So, I guess it means that, unless proven wrong, the companies themselves are left to determine what QA (if any) is required for appropriate labelling.
posted by purephase at 9:10 AM on November 19, 2004

Ok, as someone who actually works with a lot of farmers in the agricultural industry, (and also as a very anti-Bush liberal) let me explain a few things about the Country of Origin Labeling Act (also known as COOL.) If you look at this issue in regards to the meat industry, it may indeed seem like a few greedy corporate owners are trying to save some cash.

However, the real problem with COOL is that it affects all growers, including members of the fruit and vegetable industries. There are indeed some larger corporate fruit and vegetable growers in places like California, but the majority of these operations are actually family owned and often make just enough for the family to live comfortably. In a time when fuel, fertilizer, and pest control options are soaring in price (and most of these growers only use these things when absolutely needed, rather than in huge amounts) it’s very difficult for a grower to spend thousands of additional dollars printing up little stickers for their apples or pears in the hopes that some lady at the grocery store will buy their American products over the cheaper produce from another country.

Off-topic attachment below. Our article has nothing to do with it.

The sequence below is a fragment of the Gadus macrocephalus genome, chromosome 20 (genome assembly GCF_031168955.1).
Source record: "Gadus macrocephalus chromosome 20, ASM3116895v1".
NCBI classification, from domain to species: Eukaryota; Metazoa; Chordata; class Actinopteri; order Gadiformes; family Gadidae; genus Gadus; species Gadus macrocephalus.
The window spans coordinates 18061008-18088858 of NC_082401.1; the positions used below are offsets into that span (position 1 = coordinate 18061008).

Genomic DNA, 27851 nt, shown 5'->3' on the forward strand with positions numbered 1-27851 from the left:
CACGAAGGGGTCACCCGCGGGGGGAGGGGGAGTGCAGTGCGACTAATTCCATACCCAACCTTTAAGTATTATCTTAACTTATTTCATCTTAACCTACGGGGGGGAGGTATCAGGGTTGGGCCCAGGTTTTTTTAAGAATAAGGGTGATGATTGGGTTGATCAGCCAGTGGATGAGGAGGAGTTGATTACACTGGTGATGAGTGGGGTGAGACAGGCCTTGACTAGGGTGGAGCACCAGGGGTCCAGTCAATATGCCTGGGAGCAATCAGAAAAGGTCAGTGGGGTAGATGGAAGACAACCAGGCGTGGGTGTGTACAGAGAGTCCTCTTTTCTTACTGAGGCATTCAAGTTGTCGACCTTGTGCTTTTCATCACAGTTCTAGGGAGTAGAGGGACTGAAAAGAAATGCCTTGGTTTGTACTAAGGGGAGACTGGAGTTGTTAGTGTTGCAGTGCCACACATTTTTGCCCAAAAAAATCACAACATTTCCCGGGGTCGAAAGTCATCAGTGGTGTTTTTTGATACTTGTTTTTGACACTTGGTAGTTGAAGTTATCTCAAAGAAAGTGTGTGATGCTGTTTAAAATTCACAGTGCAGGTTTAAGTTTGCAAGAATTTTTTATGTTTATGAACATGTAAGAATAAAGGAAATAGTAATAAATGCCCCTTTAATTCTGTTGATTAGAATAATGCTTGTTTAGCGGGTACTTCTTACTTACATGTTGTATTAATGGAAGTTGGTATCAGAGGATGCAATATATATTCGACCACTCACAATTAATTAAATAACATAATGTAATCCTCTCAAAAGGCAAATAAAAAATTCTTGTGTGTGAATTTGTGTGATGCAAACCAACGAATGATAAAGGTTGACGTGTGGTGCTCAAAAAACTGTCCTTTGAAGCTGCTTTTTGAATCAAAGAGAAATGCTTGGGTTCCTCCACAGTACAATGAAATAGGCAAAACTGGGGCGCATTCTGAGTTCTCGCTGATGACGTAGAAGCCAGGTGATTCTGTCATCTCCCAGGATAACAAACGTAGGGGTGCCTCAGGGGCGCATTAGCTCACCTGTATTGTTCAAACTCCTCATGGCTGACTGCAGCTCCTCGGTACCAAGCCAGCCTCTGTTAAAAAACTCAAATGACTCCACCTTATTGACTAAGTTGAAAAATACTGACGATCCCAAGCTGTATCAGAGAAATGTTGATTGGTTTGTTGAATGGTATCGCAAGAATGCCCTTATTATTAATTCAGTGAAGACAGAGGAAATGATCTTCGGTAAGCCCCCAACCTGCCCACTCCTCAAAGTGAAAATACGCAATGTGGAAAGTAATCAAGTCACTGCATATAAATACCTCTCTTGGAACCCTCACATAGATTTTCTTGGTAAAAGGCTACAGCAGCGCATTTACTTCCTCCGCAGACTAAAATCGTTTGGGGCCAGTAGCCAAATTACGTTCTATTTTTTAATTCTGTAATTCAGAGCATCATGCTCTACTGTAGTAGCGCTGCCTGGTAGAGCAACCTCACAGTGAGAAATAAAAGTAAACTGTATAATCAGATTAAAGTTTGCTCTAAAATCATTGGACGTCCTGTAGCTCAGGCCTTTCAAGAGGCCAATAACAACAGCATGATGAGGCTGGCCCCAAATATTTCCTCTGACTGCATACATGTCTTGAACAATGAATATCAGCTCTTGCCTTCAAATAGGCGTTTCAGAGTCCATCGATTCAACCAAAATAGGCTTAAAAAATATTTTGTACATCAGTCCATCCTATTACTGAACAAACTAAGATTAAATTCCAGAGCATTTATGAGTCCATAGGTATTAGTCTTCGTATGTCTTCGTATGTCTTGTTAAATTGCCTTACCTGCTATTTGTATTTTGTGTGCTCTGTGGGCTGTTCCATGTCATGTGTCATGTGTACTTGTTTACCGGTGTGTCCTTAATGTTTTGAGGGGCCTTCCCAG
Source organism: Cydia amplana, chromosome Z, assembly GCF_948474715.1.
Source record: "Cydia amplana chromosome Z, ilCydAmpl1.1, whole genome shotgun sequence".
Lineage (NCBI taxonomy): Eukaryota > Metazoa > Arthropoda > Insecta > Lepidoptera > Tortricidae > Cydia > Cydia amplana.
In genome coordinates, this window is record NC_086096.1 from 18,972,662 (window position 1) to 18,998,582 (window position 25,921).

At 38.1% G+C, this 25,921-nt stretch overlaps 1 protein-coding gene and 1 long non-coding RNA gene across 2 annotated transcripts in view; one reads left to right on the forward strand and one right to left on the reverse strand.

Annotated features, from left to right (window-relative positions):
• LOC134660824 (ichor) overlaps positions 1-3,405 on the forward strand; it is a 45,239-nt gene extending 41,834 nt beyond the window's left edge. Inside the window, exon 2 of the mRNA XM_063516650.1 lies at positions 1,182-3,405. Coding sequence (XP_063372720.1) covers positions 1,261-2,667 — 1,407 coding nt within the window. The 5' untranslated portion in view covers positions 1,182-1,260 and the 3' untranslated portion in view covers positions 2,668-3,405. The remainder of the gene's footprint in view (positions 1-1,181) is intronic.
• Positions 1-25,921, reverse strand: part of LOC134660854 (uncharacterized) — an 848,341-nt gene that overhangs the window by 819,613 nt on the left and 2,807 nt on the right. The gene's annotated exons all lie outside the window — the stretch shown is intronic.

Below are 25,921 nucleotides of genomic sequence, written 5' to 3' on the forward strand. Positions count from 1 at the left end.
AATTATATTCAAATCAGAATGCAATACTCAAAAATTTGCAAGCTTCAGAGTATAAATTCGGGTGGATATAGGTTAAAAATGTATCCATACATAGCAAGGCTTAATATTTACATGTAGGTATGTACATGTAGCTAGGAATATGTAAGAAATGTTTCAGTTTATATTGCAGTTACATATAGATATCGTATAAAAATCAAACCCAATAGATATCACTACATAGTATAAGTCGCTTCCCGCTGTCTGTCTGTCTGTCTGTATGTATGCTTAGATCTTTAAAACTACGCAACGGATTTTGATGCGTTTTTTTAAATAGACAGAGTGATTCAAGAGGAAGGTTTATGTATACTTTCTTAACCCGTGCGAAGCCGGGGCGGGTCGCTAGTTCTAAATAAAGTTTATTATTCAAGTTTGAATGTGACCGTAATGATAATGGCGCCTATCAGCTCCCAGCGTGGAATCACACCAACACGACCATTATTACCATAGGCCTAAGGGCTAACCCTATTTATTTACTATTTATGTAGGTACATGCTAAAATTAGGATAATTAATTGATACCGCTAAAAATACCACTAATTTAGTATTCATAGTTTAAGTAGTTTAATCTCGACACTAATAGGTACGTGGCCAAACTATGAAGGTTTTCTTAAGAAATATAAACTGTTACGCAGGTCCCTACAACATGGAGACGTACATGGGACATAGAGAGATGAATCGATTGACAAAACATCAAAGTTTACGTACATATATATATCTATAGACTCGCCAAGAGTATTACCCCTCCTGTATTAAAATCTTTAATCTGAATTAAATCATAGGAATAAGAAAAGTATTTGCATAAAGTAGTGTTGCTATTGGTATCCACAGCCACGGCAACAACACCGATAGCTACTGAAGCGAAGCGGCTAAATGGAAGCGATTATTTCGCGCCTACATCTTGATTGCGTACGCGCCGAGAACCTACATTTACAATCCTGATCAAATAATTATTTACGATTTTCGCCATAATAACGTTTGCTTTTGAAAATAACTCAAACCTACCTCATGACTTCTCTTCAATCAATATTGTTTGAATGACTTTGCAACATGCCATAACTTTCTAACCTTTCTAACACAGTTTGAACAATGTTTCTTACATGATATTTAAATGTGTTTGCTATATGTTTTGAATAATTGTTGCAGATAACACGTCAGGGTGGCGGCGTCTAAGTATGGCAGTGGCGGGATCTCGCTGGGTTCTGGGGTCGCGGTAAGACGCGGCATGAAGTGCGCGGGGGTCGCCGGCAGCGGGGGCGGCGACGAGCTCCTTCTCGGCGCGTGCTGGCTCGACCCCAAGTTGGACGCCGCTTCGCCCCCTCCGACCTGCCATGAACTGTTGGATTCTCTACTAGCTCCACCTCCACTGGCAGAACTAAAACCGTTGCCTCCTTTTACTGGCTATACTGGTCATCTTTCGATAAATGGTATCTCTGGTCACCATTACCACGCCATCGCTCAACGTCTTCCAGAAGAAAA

The idea behind this bill is very good, but it places too many of the costs onto the growers who really don’t make huge quantities of money to begin with. If this was an optional choice it would be ideal for many growers who want to compete with foreign products by labeling their produce as being grown in the U.S., but to require all farmers to pay to market their produce in this way is unfair. So, for once in my life, I actually agree with the republicans on this one.

*The more you know* (music here)
posted by Nematoda at 9:17 AM on November 19, 2004

So long as you refrain from feeding cows to other cows, this one case is negligible when it comes to public safety, as the chances are extremely low that anyone eating that cow will contract CJD from it. (And even if one person does, every decade, it's a minor concern next to oh, say, lightning strikes.)

People Die from CJD more than once a decade. Still your point is valid-- lightening is a still a bigger killer. But there are more deaths related to BSE than you're supposed to know about.